Gideon Mendel is regarded as a leading contemporary photographer. His intimate style of socially engaged image making, much of it dealing with HIV/AIDS in Africa and other pressing global issues, has earned him international acclaim. He has won six World Press Photo Awards, the Eugene Smith Award for Humanistic Photography and the Amnesty International Media Award. In his current practice he is engaged with a variety of innovative projects often involving collaborative work along with a mix of photography and video. He is also developing a body of work on the global impact of flooding and climate change on the world’s poorest people.
Crispin Hughes’ work appears regularly in the national and international press; a founder member of Photofusion, he’s also been with Panos Pictures since 1990 when he began covering conflicts in South Sudan, Rwanda, Angola and Somalia. He’s exhibited at The Photographers’ Gallery, The Imperial War Museum, Museum of London, National Portrait Gallery and many others. Active consent has always characterized his photography, making pictures a collaboration whenever possible. Participatory photography work has involved teenage asylum seekers in London, HIV+ adults in Mexico, Johannesburg, Rio de Janeiro and Los Angeles, and children in UK primary schools.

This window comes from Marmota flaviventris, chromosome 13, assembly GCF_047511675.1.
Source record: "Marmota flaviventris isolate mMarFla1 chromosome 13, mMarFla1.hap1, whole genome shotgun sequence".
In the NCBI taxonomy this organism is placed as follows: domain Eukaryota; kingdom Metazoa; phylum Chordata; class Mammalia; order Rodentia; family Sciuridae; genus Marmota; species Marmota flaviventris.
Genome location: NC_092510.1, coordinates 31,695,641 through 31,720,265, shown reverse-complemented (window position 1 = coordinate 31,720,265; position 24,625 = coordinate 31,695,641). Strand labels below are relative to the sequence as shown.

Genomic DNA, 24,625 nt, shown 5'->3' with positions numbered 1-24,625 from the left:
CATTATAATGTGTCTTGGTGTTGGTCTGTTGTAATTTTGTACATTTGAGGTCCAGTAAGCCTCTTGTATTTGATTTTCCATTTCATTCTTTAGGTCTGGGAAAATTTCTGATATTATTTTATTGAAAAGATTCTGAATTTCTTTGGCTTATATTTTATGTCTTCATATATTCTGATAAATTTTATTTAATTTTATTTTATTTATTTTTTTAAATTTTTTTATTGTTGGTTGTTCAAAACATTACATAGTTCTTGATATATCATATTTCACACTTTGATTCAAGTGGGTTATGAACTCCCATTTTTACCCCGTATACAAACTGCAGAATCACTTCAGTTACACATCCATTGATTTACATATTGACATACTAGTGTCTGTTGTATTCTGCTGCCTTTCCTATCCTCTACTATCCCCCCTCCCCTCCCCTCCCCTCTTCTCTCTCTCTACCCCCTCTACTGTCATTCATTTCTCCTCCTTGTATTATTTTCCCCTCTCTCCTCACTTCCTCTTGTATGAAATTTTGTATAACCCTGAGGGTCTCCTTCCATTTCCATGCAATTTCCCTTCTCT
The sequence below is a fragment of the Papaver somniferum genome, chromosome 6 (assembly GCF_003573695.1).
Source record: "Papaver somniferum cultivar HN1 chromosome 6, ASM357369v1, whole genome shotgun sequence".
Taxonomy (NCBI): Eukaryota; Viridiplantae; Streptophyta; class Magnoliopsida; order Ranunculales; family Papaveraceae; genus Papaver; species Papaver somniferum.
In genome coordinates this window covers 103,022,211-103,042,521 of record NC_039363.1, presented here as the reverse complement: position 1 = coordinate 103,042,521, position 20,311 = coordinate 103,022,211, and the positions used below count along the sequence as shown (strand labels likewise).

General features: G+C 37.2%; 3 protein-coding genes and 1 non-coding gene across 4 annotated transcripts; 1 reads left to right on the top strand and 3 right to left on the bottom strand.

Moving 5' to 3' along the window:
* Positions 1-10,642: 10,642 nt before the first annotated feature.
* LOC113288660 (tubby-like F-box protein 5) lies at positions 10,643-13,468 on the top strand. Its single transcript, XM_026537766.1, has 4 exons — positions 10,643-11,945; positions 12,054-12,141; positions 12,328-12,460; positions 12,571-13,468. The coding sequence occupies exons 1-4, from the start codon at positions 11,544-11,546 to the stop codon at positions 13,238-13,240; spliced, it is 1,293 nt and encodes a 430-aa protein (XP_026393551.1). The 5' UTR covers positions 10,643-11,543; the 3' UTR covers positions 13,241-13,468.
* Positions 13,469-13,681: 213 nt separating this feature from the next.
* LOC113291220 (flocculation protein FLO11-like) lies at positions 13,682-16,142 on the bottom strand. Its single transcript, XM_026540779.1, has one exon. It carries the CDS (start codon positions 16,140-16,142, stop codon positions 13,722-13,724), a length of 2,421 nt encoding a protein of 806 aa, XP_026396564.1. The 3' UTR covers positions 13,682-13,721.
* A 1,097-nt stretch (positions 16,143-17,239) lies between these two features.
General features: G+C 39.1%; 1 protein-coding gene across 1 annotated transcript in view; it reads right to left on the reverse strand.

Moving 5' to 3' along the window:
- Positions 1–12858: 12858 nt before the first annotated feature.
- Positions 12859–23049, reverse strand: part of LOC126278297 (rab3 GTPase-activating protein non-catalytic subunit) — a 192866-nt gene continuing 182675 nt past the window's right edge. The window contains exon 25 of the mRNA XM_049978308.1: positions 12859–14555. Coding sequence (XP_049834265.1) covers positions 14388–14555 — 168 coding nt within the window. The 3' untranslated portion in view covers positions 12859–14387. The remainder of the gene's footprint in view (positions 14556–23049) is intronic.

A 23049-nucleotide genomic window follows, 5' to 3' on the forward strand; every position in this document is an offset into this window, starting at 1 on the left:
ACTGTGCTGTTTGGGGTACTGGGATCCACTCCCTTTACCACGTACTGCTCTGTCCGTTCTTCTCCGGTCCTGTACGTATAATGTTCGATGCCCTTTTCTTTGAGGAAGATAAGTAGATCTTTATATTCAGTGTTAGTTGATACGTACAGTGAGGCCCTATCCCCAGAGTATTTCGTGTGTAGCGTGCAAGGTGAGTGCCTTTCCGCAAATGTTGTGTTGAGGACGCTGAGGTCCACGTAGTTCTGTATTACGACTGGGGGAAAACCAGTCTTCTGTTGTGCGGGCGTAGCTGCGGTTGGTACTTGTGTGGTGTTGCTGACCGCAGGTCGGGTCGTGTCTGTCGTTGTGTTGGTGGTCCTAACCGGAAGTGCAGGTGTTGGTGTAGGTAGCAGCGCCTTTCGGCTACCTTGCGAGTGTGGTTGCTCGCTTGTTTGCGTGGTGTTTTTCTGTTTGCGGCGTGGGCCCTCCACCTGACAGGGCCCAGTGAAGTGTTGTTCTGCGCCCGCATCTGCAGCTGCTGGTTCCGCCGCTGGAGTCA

Kingsmead Eyes Speak is the latest project of 3EyesOn, the practice set up by Gideon Mendel and Crispin Hughes to enable pupils to show their lives and cultures. Working beyond the scope of traditional documentary photography the children’s images also help build bonds between schools and communities.
Joelle Taylor is an award winning poet, playwright and novelist, who has toured both nationally and internationally with the British Council. She is the Artistic Director of SLAMbassadors UK for the Poetry Society and is also the UK team coach. Her new book Ska Tissue is out now.